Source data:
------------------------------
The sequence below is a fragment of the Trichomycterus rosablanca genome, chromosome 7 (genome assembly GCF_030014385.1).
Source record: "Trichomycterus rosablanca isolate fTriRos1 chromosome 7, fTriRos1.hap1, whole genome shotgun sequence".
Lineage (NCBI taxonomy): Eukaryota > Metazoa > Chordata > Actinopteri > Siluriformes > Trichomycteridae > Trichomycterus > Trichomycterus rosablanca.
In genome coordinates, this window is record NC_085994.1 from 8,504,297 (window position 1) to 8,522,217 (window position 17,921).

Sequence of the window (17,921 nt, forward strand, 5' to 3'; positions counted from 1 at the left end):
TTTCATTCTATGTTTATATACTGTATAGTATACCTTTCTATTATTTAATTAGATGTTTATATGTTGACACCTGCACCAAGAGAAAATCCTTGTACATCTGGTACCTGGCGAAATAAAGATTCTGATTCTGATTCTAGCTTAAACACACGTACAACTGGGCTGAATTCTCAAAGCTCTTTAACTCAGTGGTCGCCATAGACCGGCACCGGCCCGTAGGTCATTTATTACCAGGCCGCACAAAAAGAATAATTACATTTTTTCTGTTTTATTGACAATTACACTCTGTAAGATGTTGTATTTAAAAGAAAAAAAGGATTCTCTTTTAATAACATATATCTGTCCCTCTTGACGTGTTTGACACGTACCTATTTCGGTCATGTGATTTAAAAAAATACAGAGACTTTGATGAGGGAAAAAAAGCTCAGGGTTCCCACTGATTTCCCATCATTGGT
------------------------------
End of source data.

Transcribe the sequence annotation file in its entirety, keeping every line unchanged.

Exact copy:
The sequence below is a fragment of the Trichomycterus rosablanca genome, chromosome 7 (genome assembly GCF_030014385.1).
Source record: "Trichomycterus rosablanca isolate fTriRos1 chromosome 7, fTriRos1.hap1, whole genome shotgun sequence".
Lineage (NCBI taxonomy): Eukaryota > Metazoa > Chordata > Actinopteri > Siluriformes > Trichomycteridae > Trichomycterus > Trichomycterus rosablanca.
In genome coordinates, this window is record NC_085994.1 from 8,504,297 (window position 1) to 8,522,217 (window position 17,921).

Sequence of the window (17,921 nt, forward strand, 5' to 3'; positions counted from 1 at the left end):
TTTCATTCTATGTTTATATACTGTATAGTATACCTTTCTATTATTTAATTAGATGTTTATATGTTGACACCTGCACCAAGAGAAAATCCTTGTACATCTGGTACCTGGCGAAATAAAGATTCTGATTCTGATTCTAGCTTAAACACACGTACAACTGGGCTGAATTCTCAAAGCTCTTTAACTCAGTGGTCGCCATAGACCGGCACCGGCCCGTAGGTCATTTATTACCAGGCCGCACAAAAAGAATAATTACATTTTTTCTGTTTTATTGACAATTACACTCTGTAAGATGTTGTATTTAAAAGAAAAAAAGGATTCTCTTTTAATAACATATATCTGTCCCTCTTGACGTGTTTGACACGTACCTATTTCGGTCATGTGATTTAAAAAAATACAGAGACTTTGATGAGGGAAAAAAAGCTCAGGGTTCCCACTGATTTCCCATCATTGGT